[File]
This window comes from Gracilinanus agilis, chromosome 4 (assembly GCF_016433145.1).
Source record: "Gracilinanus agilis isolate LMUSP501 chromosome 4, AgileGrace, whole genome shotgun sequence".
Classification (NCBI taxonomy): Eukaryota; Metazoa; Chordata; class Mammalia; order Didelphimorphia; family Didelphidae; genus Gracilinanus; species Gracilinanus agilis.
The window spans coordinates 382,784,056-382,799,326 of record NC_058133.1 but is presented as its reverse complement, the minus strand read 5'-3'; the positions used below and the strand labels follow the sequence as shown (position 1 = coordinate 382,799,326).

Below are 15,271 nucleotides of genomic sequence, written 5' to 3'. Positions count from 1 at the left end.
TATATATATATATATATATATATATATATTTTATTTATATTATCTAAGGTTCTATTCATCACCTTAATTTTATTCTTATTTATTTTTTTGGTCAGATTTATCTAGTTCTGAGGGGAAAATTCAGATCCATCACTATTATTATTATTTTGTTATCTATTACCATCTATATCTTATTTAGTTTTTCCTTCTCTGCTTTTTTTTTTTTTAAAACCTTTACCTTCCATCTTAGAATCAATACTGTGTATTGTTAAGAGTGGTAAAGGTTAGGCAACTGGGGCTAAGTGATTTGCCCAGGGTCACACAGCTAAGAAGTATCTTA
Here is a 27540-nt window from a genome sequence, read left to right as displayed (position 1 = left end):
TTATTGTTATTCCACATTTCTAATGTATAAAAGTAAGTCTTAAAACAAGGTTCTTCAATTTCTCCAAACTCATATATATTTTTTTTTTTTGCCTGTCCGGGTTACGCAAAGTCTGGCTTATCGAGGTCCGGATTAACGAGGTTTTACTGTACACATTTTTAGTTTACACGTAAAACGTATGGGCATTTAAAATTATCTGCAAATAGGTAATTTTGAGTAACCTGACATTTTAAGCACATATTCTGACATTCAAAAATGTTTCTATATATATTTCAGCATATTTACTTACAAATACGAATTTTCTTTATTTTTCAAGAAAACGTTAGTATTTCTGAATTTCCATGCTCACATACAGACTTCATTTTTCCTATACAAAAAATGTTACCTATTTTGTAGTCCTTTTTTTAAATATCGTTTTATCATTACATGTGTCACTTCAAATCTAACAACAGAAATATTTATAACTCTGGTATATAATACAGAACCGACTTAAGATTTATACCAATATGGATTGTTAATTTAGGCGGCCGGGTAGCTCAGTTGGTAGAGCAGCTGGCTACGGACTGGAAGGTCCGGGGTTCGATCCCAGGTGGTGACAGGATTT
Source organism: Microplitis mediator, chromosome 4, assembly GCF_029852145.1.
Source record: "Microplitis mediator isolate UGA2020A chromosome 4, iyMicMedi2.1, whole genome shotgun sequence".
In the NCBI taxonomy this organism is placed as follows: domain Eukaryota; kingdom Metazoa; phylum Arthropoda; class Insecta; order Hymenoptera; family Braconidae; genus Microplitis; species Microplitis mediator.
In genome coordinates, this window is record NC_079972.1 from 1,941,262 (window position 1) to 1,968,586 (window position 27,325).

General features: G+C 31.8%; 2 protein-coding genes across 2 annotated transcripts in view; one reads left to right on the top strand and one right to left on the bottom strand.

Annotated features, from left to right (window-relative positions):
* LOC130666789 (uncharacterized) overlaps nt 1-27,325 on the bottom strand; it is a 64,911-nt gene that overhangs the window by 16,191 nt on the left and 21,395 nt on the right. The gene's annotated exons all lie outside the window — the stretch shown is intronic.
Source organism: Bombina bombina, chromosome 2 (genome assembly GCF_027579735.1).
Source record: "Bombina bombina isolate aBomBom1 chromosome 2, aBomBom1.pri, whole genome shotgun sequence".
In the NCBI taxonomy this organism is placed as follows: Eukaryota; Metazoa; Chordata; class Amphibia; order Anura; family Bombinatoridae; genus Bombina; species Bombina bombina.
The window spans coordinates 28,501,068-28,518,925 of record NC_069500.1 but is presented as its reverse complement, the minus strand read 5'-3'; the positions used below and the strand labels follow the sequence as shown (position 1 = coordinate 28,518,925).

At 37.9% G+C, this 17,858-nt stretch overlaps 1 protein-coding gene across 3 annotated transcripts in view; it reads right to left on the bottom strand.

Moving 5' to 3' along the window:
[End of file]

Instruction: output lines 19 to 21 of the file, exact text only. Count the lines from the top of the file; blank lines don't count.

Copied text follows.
The window spans coordinates 28,501,068-28,518,925 of record NC_069500.1 but is presented as its reverse complement, the minus strand read 5'-3'; the positions used below and the strand labels follow the sequence as shown (position 1 = coordinate 28,518,925).

At 37.9% G+C, this 17,858-nt stretch overlaps 1 protein-coding gene across 3 annotated transcripts in view; it reads right to left on the bottom strand.

Moving 5' to 3' along the window: